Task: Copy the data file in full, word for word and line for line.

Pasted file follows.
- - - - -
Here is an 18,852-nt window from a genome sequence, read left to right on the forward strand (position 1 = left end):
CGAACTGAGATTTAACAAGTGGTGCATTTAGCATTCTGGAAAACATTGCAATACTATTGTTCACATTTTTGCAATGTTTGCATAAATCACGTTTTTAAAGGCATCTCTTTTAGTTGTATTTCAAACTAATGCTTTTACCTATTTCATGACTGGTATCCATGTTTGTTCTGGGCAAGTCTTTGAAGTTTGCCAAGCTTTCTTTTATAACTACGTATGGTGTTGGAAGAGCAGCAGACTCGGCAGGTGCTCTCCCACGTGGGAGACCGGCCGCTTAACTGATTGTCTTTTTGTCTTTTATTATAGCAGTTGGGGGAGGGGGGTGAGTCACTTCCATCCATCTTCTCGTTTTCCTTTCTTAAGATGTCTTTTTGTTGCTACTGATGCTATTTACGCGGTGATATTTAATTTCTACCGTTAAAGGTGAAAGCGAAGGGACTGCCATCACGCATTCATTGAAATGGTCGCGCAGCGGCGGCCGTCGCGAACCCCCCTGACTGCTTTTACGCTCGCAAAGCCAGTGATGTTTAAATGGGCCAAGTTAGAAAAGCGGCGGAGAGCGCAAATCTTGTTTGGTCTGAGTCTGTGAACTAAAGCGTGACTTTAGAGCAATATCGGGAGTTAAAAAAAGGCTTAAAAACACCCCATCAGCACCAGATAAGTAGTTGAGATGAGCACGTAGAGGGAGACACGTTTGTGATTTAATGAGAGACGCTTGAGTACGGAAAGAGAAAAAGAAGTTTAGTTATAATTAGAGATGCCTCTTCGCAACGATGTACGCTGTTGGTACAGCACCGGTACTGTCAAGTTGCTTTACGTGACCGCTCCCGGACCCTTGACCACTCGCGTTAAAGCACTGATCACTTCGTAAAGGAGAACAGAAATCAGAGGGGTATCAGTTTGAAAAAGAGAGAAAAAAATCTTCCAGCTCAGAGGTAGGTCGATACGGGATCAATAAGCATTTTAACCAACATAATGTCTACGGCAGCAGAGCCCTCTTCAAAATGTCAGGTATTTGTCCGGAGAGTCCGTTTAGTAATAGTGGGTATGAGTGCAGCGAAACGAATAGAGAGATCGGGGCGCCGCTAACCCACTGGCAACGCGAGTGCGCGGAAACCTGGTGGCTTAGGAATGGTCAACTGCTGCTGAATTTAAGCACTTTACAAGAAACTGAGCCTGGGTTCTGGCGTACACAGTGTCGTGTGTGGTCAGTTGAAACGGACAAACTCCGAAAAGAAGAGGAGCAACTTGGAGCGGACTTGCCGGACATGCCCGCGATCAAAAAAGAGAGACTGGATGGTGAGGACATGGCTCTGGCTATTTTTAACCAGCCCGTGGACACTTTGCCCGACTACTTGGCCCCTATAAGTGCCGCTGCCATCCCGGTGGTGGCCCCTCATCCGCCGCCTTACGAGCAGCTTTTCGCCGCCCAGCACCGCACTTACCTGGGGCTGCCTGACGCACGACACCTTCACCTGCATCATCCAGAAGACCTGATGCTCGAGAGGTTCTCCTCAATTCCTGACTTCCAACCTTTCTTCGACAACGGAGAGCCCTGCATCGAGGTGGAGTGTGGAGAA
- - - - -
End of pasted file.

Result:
Here is an 18,852-nt window from a genome sequence, read left to right on the forward strand (position 1 = left end):
CGAACTGAGATTTAACAAGTGGTGCATTTAGCATTCTGGAAAACATTGCAATACTATTGTTCACATTTTTGCAATGTTTGCATAAATCACGTTTTTAAAGGCATCTCTTTTAGTTGTATTTCAAACTAATGCTTTTACCTATTTCATGACTGGTATCCATGTTTGTTCTGGGCAAGTCTTTGAAGTTTGCCAAGCTTTCTTTTATAACTACGTATGGTGTTGGAAGAGCAGCAGACTCGGCAGGTGCTCTCCCACGTGGGAGACCGGCCGCTTAACTGATTGTCTTTTTGTCTTTTATTATAGCAGTTGGGGGAGGGGGGTGAGTCACTTCCATCCATCTTCTCGTTTTCCTTTCTTAAGATGTCTTTTTGTTGCTACTGATGCTATTTACGCGGTGATATTTAATTTCTACCGTTAAAGGTGAAAGCGAAGGGACTGCCATCACGCATTCATTGAAATGGTCGCGCAGCGGCGGCCGTCGCGAACCCCCCTGACTGCTTTTACGCTCGCAAAGCCAGTGATGTTTAAATGGGCCAAGTTAGAAAAGCGGCGGAGAGCGCAAATCTTGTTTGGTCTGAGTCTGTGAACTAAAGCGTGACTTTAGAGCAATATCGGGAGTTAAAAAAAGGCTTAAAAACACCCCATCAGCACCAGATAAGTAGTTGAGATGAGCACGTAGAGGGAGACACGTTTGTGATTTAATGAGAGACGCTTGAGTACGGAAAGAGAAAAAGAAGTTTAGTTATAATTAGAGATGCCTCTTCGCAACGATGTACGCTGTTGGTACAGCACCGGTACTGTCAAGTTGCTTTACGTGACCGCTCCCGGACCCTTGACCACTCGCGTTAAAGCACTGATCACTTCGTAAAGGAGAACAGAAATCAGAGGGGTATCAGTTTGAAAAAGAGAGAAAAAAATCTTCCAGCTCAGAGGTAGGTCGATACGGGATCAATAAGCATTTTAACCAACATAATGTCTACGGCAGCAGAGCCCTCTTCAAAATGTCAGGTATTTGTCCGGAGAGTCCGTTTAGTAATAGTGGGTATGAGTGCAGCGAAACGAATAGAGAGATCGGGGCGCCGCTAACCCACTGGCAACGCGAGTGCGCGGAAACCTGGTGGCTTAGGAATGGTCAACTGCTGCTGAATTTAAGCACTTTACAAGAAACTGAGCCTGGGTTCTGGCGTACACAGTGTCGTGTGTGGTCAGTTGAAACGGACAAACTCCGAAAAGAAGAGGAGCAACTTGGAGCGGACTTGCCGGACATGCCCGCGATCAAAAAAGAGAGACTGGATGGTGAGGACATGGCTCTGGCTATTTTTAACCAGCCCGTGGACACTTTGCCCGACTACTTGGCCCCTATAAGTGCCGCTGCCATCCCGGTGGTGGCCCCTCATCCGCCGCCTTACGAGCAGCTTTTCGCCGCCCAGCACCGCACTTACCTGGGGCTGCCTGACGCACGACACCTTCACCTGCATCATCCAGAAGACCTGATGCTCGAGAGGTTCTCCTCAATTCCTGACTTCCAACCTTTCTTCGACAACGGAGAGCCCTGCATCGAGGTGGAGTGTGGAGAA